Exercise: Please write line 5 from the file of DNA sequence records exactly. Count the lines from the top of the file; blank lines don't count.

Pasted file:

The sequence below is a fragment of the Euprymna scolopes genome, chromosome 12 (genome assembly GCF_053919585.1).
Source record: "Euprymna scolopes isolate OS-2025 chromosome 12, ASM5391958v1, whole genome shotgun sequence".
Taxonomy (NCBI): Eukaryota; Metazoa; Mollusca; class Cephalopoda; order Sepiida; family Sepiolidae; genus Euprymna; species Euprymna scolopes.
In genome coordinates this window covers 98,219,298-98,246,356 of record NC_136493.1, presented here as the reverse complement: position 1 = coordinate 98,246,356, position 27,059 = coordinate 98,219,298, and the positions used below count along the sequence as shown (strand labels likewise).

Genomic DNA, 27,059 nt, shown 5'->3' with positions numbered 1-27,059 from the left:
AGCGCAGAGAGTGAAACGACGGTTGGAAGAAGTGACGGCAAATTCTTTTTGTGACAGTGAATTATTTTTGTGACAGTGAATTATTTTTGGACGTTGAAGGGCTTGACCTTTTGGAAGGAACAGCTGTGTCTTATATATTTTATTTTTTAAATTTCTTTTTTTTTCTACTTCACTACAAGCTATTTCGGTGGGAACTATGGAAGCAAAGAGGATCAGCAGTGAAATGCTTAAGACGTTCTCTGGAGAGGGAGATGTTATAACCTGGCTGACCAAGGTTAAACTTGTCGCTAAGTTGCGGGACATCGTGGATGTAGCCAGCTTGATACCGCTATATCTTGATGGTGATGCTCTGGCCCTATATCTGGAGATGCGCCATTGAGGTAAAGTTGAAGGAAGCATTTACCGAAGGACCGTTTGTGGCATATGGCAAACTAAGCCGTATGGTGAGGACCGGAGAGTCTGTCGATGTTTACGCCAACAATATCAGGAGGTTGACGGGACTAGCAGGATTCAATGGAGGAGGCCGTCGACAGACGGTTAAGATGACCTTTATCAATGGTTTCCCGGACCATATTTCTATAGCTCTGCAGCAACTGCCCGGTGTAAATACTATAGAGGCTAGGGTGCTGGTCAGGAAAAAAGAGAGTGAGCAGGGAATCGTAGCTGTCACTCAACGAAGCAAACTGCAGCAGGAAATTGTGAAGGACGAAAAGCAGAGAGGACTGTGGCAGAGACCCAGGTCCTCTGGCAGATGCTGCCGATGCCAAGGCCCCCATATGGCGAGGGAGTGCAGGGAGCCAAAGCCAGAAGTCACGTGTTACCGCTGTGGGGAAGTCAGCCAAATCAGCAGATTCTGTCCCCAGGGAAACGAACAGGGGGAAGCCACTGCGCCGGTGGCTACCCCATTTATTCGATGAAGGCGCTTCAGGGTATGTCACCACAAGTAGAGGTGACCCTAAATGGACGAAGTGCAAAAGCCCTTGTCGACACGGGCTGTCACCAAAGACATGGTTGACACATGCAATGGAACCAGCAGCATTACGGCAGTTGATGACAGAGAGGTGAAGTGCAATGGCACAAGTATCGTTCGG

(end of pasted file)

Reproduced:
Genomic DNA, 27,059 nt, shown 5'->3' with positions numbered 1-27,059 from the left: